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3 Underappreciated IT Leadership Skills?

| October 20, 2014

by Jim Bruce

The Tuesday Reading today is “3 Underappreciated IT Leadership Skills?”, a commentary appearing this past July in Information Week.  The essay’s authors are Whitney Hischier and Rajiv Ball, lecturers at the UC Berkeley Haas School of Business where they teach the Business Leadership for IT Professionals program.

Ball and Hischier note that today’s world is far more VUCA – volatile, uncertain, complex, and ambiguous – than ever before.  In this context IT leaders are being asked to transform their organizations from being cost centers and order takers to providing competitive advantage and being strategic partners.  And, this needs to be done while reducing costs, demonstrating IT value-for-money, and providing improved services to clients.  No small feat!

Discussions with Silicon Valley CIOs point out that IT leaders are also being called to step beyond their support function to become architects and shapers of business strategy.  Ball and Hischier believe this requires three new competencies:

1.  Problem finding, problem solving.  To be a strategic partner to the business, IT leaders must be able to proactively define new opportunities, not just work on projects defined by the business unit.  “Problem finding, problem solving” points to a structured problem solving approach anchored in design thinking.  It requires rolling up one’s sleeves and working with business leaders to identify the problems and develop the solutions.  Such work, done together, will reduce our tendency, too often, to solve the wrong problem.  To work together at this level requires a solid, trusting relationship between the two parties.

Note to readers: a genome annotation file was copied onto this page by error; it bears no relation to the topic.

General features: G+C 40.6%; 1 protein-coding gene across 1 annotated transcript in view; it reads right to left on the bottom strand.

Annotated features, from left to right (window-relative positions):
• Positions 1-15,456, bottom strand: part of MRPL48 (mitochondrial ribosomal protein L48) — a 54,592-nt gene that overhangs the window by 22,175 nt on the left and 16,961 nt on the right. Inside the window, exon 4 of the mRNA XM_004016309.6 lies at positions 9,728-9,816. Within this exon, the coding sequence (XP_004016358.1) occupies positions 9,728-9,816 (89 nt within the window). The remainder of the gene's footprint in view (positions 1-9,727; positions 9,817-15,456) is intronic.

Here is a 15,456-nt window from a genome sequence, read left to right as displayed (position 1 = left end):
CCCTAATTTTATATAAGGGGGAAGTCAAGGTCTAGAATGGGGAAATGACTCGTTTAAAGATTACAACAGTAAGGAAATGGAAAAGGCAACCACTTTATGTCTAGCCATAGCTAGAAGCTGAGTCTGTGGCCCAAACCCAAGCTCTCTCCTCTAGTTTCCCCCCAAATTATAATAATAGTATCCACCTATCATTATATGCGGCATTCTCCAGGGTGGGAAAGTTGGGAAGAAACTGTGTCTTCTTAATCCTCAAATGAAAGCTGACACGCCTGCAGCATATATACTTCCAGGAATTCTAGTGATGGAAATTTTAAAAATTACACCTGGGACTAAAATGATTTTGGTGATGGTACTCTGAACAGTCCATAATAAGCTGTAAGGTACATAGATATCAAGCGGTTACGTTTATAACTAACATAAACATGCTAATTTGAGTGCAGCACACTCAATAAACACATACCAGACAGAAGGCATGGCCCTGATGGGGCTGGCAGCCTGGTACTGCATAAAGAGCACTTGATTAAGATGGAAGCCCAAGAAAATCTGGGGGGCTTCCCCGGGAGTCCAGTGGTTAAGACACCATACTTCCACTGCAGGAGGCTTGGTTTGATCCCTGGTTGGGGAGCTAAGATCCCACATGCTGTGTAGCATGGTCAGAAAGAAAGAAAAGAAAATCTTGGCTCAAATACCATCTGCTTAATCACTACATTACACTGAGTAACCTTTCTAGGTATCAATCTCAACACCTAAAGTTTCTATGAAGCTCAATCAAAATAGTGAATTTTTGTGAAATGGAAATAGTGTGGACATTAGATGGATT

2.  Be a true peer and sparring partner to business.  To be both peer and (sparring) partner to the business, IT leaders must have a deeper understanding of the business – this is not just working on projects handed off by business units.  IT leaders need to articulate their own ideas and perspective and do so in a way that resonates across the organizational boundaries.  This requires that both IT and business leaders work hard to communicate in a language accessible to the other.

3.  Move others to action.  Impact requires more than having the right answer, it requires that you bring others along on the problem finding, problem solving journey and move everyone to action.  Nurturing and sustaining trusted, mutually supportive relationships is crucial.  And, so is the ability to influence without authority.

These competencies won’t just happen.  Building them requires hard work, being willing to re-examine the competencies required for IT leadership, and perhaps even deliberately having some IT professionals exchange places with staff in business units for some defined period of time.

Are these skills you need to have?  Do give it some thought and work this week.  .  .  .    jim